In a world with too many options for reading and watching, we hope faculty suggestions will help you in your discernment process about what to read on your journey, especially as we move closer to the months of summer.”

~ Dean Mark S. Markuly, PhD

Dr. Sharon Henderson Callahan
“I’m reading ‘Lean In’ by Sheryl Sandberg, a new attempt to talk about women and leadership, and ‘Entering The Shift Age’ by David Houle, a futurist who is looking ahead at how the world is shifting and undergoing an “earthquake” in creating new realities. I’ve just finished two novels about Scotland by Susan Fraser King: ‘Lady Macbeth: a Novel’ and ‘Queen Hereafter: A Novel’ (about Queen Margaret, the first queen of the Scots). The novels are set in the 1000s and create an understanding of the immigration and migration between European countries–including Norwegian Vikings, Saxons and Normans. They also consider the religious formation of the Celtic lands as they merge Celtic spiritualities with Roman demands and indigenous practices.”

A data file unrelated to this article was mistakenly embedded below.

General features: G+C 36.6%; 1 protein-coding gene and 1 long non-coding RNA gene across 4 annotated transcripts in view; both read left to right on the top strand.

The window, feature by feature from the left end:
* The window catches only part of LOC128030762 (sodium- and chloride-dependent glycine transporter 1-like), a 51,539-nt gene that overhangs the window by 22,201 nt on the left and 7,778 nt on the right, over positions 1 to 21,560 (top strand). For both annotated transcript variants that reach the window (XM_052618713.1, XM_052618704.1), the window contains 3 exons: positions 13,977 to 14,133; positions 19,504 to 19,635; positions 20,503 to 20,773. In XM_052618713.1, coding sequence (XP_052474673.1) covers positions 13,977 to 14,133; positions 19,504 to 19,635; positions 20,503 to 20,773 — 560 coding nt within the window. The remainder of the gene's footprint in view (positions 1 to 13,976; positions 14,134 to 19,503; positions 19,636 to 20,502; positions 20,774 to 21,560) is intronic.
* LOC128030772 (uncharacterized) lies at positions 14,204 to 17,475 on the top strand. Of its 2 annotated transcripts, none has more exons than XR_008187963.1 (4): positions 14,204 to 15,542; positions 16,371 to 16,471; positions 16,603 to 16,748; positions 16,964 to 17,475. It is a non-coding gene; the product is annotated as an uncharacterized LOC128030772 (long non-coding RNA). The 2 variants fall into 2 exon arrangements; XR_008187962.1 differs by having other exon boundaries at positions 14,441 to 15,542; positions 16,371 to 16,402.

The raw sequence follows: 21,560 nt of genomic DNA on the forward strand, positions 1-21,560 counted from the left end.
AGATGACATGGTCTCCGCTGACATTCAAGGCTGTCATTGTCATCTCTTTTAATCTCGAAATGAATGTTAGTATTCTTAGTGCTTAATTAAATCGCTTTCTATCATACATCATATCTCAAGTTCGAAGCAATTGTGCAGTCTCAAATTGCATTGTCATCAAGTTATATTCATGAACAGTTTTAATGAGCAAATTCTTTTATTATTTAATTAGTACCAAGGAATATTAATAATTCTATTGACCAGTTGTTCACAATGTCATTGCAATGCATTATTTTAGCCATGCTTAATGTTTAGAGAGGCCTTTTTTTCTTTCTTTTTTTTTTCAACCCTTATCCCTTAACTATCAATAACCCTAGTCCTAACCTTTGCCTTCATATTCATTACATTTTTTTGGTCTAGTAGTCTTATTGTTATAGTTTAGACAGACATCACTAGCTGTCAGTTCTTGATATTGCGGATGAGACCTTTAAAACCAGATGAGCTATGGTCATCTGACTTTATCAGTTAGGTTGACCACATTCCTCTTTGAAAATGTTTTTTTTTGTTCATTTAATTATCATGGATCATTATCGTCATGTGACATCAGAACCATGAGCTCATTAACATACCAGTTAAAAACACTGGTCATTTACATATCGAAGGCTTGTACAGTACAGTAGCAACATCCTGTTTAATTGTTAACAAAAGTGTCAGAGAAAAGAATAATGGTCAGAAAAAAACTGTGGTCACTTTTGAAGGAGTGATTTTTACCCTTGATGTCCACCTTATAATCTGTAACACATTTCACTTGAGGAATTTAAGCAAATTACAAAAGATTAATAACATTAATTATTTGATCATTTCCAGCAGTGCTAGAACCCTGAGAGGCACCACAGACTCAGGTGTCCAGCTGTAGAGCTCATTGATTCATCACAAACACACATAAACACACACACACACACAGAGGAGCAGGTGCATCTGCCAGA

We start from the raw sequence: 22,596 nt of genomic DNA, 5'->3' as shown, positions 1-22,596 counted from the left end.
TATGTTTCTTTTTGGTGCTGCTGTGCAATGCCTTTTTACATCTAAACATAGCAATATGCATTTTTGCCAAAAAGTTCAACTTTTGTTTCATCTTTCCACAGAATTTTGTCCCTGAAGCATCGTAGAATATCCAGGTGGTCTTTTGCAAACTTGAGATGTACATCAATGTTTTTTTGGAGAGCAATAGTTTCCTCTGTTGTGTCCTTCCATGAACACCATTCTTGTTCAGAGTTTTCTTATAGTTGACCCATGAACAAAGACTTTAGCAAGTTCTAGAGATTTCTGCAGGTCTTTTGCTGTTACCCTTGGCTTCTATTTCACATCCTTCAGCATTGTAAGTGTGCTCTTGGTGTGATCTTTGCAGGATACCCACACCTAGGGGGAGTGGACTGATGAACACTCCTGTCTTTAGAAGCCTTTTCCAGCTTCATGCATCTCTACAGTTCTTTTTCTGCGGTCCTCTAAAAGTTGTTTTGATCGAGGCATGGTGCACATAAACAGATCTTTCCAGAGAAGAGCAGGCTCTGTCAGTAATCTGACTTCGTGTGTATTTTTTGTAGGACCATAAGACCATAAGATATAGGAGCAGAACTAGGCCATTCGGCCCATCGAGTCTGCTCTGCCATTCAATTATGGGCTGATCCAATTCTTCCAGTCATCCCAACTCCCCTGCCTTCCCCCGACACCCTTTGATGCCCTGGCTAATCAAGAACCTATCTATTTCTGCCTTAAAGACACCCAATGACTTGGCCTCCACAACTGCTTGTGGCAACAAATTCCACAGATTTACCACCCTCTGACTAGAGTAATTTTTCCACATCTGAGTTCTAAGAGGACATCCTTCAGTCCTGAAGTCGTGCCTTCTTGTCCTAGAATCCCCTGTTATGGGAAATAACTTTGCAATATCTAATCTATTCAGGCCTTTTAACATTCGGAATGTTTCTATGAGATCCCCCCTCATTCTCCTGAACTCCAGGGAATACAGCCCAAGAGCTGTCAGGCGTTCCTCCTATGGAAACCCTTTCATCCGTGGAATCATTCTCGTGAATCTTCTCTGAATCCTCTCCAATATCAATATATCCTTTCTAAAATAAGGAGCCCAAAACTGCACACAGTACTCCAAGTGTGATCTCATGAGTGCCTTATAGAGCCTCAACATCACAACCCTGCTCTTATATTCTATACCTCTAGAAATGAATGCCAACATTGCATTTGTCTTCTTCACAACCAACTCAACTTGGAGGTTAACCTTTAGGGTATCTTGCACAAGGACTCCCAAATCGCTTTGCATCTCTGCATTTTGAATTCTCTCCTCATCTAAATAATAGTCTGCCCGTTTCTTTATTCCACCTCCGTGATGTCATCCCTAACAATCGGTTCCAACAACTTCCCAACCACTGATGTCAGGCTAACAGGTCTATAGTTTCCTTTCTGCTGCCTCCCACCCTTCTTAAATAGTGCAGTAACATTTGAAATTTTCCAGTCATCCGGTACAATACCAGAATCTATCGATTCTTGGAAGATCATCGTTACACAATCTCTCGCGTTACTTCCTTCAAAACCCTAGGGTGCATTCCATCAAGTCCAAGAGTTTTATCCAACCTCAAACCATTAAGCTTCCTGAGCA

Rev. Dr. Dick Cunningham
Schofield, Brian. Selling Your Father’s Bones: America’s 140-Year War Against the Nez Perce Tribe. Simon & Schuster. New York, 2009.
Part historical narrative, part travelogue and part environmental plea, this book recounts one of the most astonishing journeys in the history of the American West and the leadership of Joseph, the chief or the peaceable Nez Perce.